Theatrical release poster
|Directed by||Tom DeCerchio|
|Produced by||Roger Birnbaum|
|Screenplay by||Judd Apatow|
|Story by||Judd Apatow|
|Music by||Basil Poledouris|
|Edited by||Hubert De La Bouillerie|
|Distributed by||Buena Vista Pictures|
|April 19, 1996|
|Box office||$9,255,027 (domestic)|
Celtic Pride is a 1996 American comedy film written by Judd Apatow and Colin Quinn, and directed by Tom DeCerchio. It stars Daniel Stern and Dan Aykroyd as Mike O'Hara and Jimmy Flaherty, two passionate Boston Celtics fans, and Damon Wayans as Lewis Scott, the Utah Jazz's All-Star shooting guard.
Best friends for life, gym teacher Mike O'Hara (Daniel Stern) and plumber Jimmy Flaherty (Dan Aykroyd) are united by their love of Boston and its sports teams, especially the Boston Celtics, who are playing their last season in the old Boston Garden. When the Celtics drop Game 6 of the NBA Finals to the Utah Jazz, setting up a deciding Game 7 in Boston, Mike and Jimmy find themselves depressed and hopeless. On top of all this, Mike has moved back in with Jimmy after his wife Carol, fed up with his unhealthy obsession with the Celtics, left him and took their son Tommy with her. Jimmy and Mike stumble upon the Jazz's selfish, one-man-show shooting guard Lewis Scott (Damon Wayans) at a Boston nightclub. Hoping at first to get him drunk enough so he'll be hungover for Game 7, Mike and Jimmy pose as Utah fans. This however leads to them running into their idol Larry Bird (as himself), who scolds them for being what he thinks are "fair weather" fans. However, the pair get more than they bargained for when the next morning they end up kidnapping Scott after he wakes up at Jimmy's apartment. The two decide to hold Scott until after the game, reasoning that if they are going to prison, they might as well help the Celtics win in the meantime.
Scott's streetwise, arrogant ways contrast with Jimmy and Mike's bumbling blue-collar lifestyle. He derides them for being washed-up losers, and insinuates Mike is only after him because he is jealous of Scott's fame and ability. Mike, on the other hand, berates Scott for his behavior on and off the court, including starring in a campy Oscar Mayer hot dog commercial and skipping practices. Scott attempts to turn Jimmy against Mike, and, when this fails, escapes, only to be foiled by an antagonistic cabbie and a local cop, Kevin (Paul Guilfoyle), both fellow Celtics fans.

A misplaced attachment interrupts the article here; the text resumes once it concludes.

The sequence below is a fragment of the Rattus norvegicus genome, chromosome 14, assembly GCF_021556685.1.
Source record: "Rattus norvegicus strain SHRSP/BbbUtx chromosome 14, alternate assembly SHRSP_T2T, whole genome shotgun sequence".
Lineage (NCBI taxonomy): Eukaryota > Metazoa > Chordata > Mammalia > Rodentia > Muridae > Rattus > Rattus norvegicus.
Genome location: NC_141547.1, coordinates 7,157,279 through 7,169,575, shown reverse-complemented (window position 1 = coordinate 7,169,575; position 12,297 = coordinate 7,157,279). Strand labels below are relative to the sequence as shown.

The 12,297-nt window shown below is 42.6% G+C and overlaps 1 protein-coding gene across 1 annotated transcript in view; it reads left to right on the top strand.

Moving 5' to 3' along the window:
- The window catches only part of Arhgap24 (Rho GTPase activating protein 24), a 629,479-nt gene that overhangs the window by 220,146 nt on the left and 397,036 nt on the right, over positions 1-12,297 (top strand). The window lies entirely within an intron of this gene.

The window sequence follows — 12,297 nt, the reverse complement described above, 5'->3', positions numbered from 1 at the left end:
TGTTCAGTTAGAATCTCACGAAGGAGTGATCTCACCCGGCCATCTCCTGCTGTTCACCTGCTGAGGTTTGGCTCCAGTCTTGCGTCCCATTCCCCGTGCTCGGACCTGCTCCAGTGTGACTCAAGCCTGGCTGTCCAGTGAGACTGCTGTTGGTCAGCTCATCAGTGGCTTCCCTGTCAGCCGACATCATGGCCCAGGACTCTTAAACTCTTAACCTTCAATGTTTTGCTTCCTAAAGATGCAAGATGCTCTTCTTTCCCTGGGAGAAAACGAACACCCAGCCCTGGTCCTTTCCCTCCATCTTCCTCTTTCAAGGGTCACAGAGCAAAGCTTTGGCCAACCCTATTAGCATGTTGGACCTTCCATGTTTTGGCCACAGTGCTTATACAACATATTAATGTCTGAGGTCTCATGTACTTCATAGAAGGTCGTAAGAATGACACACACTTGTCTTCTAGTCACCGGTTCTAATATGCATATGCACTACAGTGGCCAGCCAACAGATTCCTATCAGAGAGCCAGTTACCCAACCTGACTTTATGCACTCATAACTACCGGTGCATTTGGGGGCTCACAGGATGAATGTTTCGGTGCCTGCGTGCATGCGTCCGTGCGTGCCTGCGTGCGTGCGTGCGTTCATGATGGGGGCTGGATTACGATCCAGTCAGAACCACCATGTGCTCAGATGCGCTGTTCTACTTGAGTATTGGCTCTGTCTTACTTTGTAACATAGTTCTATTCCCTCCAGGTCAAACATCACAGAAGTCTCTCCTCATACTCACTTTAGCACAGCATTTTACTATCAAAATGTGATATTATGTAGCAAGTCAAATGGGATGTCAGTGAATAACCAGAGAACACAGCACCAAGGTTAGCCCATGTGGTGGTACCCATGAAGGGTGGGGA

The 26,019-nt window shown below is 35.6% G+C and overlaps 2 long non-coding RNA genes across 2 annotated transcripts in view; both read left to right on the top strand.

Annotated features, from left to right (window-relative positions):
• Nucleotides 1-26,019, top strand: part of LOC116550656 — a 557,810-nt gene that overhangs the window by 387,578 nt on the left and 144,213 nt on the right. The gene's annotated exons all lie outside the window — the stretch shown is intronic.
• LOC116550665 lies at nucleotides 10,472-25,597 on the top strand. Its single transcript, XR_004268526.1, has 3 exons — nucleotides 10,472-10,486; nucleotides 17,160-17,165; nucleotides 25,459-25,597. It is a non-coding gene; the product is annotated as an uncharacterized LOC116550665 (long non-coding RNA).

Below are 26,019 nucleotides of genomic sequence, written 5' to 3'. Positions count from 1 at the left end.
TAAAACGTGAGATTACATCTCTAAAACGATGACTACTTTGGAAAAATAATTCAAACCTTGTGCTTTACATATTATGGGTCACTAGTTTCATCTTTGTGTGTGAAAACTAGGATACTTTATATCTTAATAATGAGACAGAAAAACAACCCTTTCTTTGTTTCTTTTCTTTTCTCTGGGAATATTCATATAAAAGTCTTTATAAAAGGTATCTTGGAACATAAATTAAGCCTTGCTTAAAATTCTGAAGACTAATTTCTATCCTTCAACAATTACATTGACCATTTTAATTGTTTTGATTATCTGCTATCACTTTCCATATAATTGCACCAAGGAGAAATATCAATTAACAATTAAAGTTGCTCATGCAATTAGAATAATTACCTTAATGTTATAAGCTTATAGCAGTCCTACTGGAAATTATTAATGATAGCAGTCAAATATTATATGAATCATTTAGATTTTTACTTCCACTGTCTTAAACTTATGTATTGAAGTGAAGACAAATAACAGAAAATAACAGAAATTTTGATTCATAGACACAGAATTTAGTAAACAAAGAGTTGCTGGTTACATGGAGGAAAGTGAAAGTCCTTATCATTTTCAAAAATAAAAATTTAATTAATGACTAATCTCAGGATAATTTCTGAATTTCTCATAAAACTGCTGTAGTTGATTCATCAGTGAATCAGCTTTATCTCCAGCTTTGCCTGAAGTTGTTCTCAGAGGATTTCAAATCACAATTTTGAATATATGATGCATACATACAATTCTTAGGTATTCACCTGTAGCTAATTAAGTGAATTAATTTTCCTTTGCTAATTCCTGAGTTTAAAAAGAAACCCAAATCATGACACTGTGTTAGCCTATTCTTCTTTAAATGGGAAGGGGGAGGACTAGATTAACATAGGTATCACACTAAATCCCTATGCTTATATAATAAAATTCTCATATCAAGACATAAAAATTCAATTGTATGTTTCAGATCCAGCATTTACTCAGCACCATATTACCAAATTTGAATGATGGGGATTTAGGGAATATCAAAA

Ultimately, Mike challenges Scott to a game of one-on-one and the pair is incapacitated well before the final game is set to begin. Before he runs off, Scott presents the pair with a dilemma, they must root for him and hope the Jazz win, otherwise he will turn them both in to the police. Mike reconciles with his wife and son, knowing he might be going to prison, and Jimmy says goodbye to his grandmother. At the game, the two convince the other Celtics fans they are only pretending to root for the Jazz, and the first half ends with the Celtics leading. Mike, who knows the Jazz are losing because Scott refuses to pass the ball, gives him a pep talk from the stands, and Utah closes the gap to one point with a little over 7 seconds remaining. With one play left and the Jazz with the ball, Mike and Jimmy choose life over the Celtics, rooting for Utah and rushing the court after they win. Approached by Kevin who earlier ignored his cries for help, Lewis denies Mike and Jimmy committed the kidnapping, saving them from prison.
A few months later, Mike has promised his wife he would never interfere with an NBA Finals game again. But now it's football season. He and Jimmy sneak into the hotel room of Deion Sanders at 3:00 a.m.
- Damon Wayans as Lewis Scott
- Daniel Stern as Mike O'Hara
- Dan Aykroyd as Jimmy Flaherty
- Gail O'Grady as Carol O'Hara
- Christopher McDonald as Coach Kimball
- Paul Guilfoyle as Kevin O'Grady
- Adam Hendershott as Tommy O'Hara
- Scott Lawrence as Ted Hennison
- Deion Sanders as himself
- Bill Walton as himself
- Darrell Hammond as Chris McCarthy
- Larry Bird as himself
- Marv Albert as himself
The film was not a major success despite its star power, grossing less than $10 million domestically, and received very poor reviews, with a rotten rating of 9% on review aggregate Rotten Tomatoes.
Hal Hinson of The Washington Post wrote, "Celtic Pride" is clearly intended as a spoof on the contemporary mania for athletics. But not only is the picture woefully short on laughs, it's also coarse, overbearing and, in places, downright insulting while TV Guide said "Celtic Pride supplies predictably lowbrow yocks for jocks, and its rather disturbing racial implications go entirely unacknowledged," and awarded it 1 and half stars out of five.
However, in a rare, more positive review, Joe Leydon of Variety said "Not quite a three-pointer, but definitely more than an airball, "Celtic Pride" is an uneven but largely likable basketball-themed comedy that should lay up decent B.O. numbers and perform even better in the homevid arena."